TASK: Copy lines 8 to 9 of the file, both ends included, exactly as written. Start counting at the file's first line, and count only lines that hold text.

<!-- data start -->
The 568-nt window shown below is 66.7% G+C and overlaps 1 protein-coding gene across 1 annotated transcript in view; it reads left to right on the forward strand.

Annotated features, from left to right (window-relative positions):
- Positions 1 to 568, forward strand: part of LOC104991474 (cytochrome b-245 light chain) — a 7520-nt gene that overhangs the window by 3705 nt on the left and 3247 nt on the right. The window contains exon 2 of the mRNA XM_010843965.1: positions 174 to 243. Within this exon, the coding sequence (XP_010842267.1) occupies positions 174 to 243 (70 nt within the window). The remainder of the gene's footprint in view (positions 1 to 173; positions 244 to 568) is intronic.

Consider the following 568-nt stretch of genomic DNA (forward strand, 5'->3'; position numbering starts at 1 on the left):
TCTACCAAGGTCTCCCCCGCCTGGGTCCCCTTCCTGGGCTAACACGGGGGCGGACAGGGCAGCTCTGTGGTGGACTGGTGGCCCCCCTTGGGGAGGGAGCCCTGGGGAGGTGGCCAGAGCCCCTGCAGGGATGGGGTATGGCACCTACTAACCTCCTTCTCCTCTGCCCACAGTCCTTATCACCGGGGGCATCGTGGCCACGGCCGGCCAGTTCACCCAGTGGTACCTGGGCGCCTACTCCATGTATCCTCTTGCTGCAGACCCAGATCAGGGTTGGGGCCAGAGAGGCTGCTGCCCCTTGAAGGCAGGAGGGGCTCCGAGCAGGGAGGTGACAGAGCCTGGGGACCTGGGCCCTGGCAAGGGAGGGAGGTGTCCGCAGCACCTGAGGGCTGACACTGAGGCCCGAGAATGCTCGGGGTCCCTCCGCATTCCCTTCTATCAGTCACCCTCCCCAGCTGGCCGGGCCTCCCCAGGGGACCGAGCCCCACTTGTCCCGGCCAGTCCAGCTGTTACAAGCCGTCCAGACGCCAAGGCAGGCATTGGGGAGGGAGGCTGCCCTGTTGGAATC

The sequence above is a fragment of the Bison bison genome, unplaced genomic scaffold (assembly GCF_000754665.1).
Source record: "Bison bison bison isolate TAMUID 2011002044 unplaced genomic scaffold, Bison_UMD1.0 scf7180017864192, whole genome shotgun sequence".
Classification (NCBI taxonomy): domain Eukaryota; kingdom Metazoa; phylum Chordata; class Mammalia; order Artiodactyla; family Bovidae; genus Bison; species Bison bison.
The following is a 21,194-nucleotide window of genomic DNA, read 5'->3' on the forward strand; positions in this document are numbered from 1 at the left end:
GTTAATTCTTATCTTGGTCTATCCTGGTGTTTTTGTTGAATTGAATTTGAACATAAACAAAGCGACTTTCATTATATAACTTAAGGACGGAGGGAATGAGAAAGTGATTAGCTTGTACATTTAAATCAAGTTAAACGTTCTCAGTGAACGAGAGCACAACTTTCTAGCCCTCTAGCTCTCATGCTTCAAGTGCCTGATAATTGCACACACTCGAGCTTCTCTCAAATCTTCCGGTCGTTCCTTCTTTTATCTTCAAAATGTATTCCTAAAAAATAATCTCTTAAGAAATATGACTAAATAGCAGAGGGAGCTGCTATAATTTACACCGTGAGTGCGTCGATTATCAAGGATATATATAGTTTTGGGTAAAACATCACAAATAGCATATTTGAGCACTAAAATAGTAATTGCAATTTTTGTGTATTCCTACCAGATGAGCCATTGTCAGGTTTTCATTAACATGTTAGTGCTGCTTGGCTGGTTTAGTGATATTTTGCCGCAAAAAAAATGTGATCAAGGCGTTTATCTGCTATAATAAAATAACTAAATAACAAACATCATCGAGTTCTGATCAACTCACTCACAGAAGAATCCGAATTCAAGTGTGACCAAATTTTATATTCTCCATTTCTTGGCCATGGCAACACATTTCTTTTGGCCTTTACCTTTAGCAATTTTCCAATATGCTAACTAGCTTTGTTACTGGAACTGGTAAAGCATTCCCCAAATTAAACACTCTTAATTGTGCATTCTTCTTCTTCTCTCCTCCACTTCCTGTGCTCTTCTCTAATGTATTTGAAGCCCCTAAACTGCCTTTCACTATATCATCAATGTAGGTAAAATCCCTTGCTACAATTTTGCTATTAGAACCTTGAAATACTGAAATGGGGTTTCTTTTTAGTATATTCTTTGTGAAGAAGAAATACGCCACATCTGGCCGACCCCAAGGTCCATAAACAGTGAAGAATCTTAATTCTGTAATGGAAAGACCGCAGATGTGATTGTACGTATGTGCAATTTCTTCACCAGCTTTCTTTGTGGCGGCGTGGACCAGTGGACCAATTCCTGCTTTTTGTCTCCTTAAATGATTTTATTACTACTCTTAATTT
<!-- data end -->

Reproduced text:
Classification (NCBI taxonomy): domain Eukaryota; kingdom Metazoa; phylum Chordata; class Mammalia; order Artiodactyla; family Bovidae; genus Bison; species Bison bison.
The following is a 21,194-nucleotide window of genomic DNA, read 5'->3' on the forward strand; positions in this document are numbered from 1 at the left end: